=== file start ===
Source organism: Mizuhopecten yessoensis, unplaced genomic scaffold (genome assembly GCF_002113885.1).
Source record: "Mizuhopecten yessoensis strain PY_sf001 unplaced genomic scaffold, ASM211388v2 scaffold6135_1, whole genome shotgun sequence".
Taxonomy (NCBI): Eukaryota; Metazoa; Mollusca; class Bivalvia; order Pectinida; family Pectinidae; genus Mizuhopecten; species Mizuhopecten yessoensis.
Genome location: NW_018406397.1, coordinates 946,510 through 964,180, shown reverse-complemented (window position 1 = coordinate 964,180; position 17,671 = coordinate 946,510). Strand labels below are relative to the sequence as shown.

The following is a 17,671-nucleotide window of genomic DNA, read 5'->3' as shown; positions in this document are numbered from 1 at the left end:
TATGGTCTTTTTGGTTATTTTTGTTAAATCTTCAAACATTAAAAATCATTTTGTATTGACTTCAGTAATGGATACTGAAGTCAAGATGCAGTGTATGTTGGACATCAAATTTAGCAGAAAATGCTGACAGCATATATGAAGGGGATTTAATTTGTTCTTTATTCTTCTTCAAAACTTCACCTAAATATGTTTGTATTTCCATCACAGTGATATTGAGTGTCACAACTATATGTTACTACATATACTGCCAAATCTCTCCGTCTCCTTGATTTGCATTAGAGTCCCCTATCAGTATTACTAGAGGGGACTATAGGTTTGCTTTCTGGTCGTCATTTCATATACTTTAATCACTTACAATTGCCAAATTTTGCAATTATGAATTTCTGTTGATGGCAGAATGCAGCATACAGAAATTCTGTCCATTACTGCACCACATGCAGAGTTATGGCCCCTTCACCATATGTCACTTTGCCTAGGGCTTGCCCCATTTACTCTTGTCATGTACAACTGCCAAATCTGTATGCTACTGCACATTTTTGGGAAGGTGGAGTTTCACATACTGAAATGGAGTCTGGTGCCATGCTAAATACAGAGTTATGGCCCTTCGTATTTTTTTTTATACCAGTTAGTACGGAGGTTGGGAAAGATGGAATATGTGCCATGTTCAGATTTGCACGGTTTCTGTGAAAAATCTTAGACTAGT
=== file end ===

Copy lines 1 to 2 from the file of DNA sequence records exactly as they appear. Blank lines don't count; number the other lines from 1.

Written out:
Source organism: Mizuhopecten yessoensis, unplaced genomic scaffold (genome assembly GCF_002113885.1).
Source record: "Mizuhopecten yessoensis strain PY_sf001 unplaced genomic scaffold, ASM211388v2 scaffold6135_1, whole genome shotgun sequence".